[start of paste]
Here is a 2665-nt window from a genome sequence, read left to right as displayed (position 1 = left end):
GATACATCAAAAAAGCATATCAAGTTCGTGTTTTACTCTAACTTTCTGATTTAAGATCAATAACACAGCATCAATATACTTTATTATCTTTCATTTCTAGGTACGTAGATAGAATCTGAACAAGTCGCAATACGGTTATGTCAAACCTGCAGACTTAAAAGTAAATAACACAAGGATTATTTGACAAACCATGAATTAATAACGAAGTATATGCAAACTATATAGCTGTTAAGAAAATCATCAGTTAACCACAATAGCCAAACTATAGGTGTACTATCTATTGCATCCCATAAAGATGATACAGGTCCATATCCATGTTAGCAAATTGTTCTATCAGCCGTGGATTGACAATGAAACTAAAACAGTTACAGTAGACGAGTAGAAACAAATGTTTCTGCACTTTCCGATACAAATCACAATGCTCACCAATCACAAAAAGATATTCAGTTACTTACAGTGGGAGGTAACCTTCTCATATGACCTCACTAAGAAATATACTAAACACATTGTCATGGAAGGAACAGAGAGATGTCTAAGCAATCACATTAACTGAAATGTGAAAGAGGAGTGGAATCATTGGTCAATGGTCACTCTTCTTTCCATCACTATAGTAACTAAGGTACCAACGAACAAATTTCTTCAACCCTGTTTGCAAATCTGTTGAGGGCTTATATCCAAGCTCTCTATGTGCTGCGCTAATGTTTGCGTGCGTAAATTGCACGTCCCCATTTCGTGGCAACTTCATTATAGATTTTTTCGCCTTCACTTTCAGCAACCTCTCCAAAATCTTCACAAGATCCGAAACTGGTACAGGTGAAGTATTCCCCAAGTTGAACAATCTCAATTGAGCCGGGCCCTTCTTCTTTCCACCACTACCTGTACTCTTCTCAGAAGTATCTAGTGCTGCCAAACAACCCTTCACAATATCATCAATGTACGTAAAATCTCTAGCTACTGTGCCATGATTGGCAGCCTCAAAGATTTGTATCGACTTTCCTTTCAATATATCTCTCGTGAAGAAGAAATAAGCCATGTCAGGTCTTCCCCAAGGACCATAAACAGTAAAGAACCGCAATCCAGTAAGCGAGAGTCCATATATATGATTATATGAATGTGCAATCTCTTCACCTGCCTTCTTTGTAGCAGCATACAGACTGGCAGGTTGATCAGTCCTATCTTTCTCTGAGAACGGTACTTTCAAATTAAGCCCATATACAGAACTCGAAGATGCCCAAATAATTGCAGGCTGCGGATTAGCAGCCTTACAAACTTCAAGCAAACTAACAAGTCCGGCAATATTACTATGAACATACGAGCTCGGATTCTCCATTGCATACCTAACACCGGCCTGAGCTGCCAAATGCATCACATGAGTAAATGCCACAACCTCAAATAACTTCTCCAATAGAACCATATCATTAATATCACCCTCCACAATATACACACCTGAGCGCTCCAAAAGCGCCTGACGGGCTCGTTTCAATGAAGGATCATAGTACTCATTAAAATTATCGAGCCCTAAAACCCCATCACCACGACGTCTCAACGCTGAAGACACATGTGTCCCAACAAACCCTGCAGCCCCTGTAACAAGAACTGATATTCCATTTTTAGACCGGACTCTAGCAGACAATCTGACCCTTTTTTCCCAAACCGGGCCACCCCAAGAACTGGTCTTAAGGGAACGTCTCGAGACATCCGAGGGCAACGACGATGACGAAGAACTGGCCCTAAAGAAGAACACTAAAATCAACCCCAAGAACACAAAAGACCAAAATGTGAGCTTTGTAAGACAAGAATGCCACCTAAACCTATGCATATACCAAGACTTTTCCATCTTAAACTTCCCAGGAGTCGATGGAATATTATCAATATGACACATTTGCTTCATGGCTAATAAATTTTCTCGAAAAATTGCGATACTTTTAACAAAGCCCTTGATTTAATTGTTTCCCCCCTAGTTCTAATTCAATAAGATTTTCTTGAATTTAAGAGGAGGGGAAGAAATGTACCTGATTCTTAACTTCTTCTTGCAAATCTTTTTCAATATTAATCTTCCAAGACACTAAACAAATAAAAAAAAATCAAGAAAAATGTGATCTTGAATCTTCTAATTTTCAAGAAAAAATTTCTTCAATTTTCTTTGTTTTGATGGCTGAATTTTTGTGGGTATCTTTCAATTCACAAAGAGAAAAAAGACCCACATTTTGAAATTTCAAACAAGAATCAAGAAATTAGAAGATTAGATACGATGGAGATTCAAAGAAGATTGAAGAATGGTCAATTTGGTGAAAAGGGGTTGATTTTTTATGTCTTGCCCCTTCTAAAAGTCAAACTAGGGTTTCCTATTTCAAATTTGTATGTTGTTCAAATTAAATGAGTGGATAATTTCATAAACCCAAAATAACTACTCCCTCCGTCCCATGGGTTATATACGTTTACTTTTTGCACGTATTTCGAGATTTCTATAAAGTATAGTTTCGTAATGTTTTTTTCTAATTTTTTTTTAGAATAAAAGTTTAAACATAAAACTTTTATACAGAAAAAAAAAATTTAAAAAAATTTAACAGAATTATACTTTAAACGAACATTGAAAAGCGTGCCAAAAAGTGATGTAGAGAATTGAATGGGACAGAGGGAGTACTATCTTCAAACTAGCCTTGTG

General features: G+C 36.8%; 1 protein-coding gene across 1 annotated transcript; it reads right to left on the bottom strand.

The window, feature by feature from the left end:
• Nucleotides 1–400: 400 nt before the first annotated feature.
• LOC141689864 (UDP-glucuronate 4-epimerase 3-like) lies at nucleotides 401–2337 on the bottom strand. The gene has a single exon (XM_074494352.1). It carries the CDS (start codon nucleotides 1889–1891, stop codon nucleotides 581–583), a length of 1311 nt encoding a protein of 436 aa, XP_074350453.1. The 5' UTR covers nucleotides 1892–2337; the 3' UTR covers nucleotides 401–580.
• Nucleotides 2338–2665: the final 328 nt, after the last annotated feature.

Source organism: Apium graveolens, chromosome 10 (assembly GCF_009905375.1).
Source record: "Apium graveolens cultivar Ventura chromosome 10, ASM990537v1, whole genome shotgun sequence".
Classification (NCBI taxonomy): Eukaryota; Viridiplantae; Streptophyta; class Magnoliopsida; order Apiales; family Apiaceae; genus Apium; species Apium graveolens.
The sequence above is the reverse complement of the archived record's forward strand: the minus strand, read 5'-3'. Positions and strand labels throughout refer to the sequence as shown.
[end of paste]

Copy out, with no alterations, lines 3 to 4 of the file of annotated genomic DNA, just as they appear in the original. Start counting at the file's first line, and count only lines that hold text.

General features: G+C 36.8%; 1 protein-coding gene across 1 annotated transcript; it reads right to left on the bottom strand.

The window, feature by feature from the left end: